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Who's Powering U.S. Economic Growth? Consumers.

The U.S. economy grew by only 1.2 percent in the second quarter, despite robust consumer spending .
/ Source: Reuters

Friday's Commerce Department figures demonstrated a mere 1.2 percent growth in gross domestic product, far lower than the expected 2.6 percent annual rate.

The U.S. economy did regain some speed in the second quarter as robust consumer spending offset a sharp moderation in inventory investment and weak exports, pointing to underlying growth momentum that could be maintained for the rest of the year.

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"The economy clearly bounced back in the second quarter because consumers put the economy on their backs. Things are falling in place, the economy will continue to move forward," said Ryan Sweet, a senior economist at Moody's Analytics in West Chester, Pennsylvania.

The Federal Reserve, which on Wednesday left interest rates unchanged, said near-term risks to the economic outlook had "diminished." The Fed raised its benchmark overnight interest rate in December for the first time in nearly a decade.

"The worry for the Fed is that you have a two-sided economy with strong consumer spending but weak investment. They will continue to put a rate hike on the table but they will end up procrastinating," said Thomas Costerg, a senior U.S. economist at Standard Chartered Bank in New York.

With the second-quarter GDP snapshot, the government will also publish revisions to data going back to 2013 through the first quarter of 2016. The revisions are expected to partially address measurement issues, which have tended to lower first-quarter GDP estimates.

Consumer spending was likely responsible for almost all of the rebound in GDP growth last quarter. Consumer spending, which accounts for more than two-thirds of U.S. economic activity, is expected to have increased at its fastest pace since 2006.

Economists say a tightening labor market, rising house prices and higher savings should underpin spending for the rest of 2016.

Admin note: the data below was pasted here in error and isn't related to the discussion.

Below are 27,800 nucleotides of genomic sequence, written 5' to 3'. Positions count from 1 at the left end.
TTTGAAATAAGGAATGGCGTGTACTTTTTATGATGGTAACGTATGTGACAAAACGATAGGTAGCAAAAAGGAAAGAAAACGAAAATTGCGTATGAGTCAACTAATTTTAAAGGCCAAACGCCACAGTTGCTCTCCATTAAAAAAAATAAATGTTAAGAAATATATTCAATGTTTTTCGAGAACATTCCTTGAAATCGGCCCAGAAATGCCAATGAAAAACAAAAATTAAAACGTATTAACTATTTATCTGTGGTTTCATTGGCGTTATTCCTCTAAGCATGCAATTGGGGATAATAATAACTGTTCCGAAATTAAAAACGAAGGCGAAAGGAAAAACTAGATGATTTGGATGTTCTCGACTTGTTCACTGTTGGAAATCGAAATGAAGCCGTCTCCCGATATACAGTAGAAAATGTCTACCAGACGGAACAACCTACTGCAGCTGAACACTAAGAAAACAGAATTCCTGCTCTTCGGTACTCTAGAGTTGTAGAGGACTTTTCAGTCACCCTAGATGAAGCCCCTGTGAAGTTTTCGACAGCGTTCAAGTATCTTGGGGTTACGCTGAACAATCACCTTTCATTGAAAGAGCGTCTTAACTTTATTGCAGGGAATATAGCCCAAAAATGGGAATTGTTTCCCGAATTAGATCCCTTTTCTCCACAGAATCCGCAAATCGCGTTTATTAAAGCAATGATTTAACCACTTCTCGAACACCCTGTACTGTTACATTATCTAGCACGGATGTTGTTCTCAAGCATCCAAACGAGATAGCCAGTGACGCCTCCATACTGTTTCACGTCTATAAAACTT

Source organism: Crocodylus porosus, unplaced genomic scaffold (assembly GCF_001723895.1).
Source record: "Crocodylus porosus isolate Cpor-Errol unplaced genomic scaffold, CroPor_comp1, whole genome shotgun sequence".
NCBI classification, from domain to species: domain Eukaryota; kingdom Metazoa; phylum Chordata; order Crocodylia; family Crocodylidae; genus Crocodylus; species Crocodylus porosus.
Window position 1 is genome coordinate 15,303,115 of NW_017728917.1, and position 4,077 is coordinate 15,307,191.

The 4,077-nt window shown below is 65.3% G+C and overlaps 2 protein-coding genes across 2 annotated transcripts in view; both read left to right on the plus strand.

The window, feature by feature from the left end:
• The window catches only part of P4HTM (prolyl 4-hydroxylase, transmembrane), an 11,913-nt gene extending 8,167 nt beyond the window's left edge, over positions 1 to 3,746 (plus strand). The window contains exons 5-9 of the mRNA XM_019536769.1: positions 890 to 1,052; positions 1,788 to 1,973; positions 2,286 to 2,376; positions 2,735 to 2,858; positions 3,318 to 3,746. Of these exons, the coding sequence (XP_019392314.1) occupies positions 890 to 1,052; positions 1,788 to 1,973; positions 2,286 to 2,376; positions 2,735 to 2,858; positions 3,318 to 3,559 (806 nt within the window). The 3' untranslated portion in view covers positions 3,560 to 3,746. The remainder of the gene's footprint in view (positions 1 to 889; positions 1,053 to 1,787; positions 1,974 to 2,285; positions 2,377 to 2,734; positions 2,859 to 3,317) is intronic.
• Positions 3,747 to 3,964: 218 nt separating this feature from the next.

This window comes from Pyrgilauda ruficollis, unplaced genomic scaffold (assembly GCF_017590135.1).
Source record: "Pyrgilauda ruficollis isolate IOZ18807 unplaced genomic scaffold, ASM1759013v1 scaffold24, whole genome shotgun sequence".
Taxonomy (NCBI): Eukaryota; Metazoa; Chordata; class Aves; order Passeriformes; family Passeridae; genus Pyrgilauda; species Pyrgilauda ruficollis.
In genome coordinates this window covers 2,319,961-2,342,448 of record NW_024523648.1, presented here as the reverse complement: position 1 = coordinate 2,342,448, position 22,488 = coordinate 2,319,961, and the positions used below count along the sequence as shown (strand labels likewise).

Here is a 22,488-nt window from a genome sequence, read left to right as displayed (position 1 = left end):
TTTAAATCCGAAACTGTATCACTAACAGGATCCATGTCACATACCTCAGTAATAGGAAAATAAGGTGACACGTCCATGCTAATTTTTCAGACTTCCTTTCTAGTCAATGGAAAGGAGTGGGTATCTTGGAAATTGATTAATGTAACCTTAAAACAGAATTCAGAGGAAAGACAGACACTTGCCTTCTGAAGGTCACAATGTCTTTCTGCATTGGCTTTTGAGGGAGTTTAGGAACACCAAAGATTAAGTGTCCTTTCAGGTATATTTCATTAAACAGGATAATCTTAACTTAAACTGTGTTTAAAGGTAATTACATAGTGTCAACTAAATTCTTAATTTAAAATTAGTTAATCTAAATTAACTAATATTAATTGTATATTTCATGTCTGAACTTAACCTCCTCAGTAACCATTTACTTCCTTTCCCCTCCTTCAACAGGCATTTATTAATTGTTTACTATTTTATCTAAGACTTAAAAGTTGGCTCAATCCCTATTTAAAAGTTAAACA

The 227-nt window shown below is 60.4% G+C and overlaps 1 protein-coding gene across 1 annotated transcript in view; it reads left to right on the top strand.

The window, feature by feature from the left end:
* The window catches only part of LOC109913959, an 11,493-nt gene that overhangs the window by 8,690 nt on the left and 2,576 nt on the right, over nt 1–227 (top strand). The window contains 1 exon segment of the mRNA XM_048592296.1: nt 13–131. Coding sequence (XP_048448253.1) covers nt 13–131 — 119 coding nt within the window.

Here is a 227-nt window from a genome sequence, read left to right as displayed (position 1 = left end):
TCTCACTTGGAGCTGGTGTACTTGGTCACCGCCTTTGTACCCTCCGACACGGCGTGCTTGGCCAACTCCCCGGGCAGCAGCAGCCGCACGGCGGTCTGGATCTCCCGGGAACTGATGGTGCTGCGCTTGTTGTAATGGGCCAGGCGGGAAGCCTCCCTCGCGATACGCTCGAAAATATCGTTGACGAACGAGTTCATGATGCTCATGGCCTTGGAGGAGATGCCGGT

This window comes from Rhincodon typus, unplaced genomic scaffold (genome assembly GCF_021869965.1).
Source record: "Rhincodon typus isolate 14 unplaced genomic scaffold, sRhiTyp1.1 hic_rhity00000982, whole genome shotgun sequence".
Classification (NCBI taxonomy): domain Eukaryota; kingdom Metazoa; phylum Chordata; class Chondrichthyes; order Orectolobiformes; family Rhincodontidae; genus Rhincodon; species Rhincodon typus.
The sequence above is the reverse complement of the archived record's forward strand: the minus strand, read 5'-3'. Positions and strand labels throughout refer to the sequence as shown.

"There are good reasons to expect strong consumption," said Anthony Karydakis, chief economic strategist at Miller Tabak in New York. "As long as you see the strength in consumption continuing, that gives a very reliable marker of the underlying momentum in the economy."

Economists expect a marginal impact on growth from Britain's departure from the European Union. They estimate that the so-called Brexit could subtract about two-tenths of a percentage point from GDP growth over the next year.

Businesses likely pulled back sharply on their pace of inventory accumulation, which could result in inventory investment subtracting as much as one percentage point from GDP growth. That would be the fourth straight quarter that inventories have weighed on output.

Read More: Consumer Spending Posts Biggest Gain in More Than Six Years

But a smaller inventory build is a good signal for growth in the coming quarters.

The lingering effects of the dollar's rally and weak global demand probably continued to hobble exports in the second quarter, while imports poured in to meet robust domestic demand. Trade is expected to have been a drag on GDP growth after making a modest contribution in the first quarter.

Business spending is expected to have contracted for a third consecutive quarter, the longest stretch since the 2007-2009 recession, though the pace of decline likely slowed.

Business spending has been hurt by lower oil prices, which have squeezed profits in the energy sector, forcing companies to cut capital spending budgets. Economists say uncertainty over global demand and the upcoming U.S. presidential election are also making companies cautious about spending.

Investment in residential construction and spending by the government likely fell in the second quarter. Economists say the decline will be payback after strong gains in the first quarter.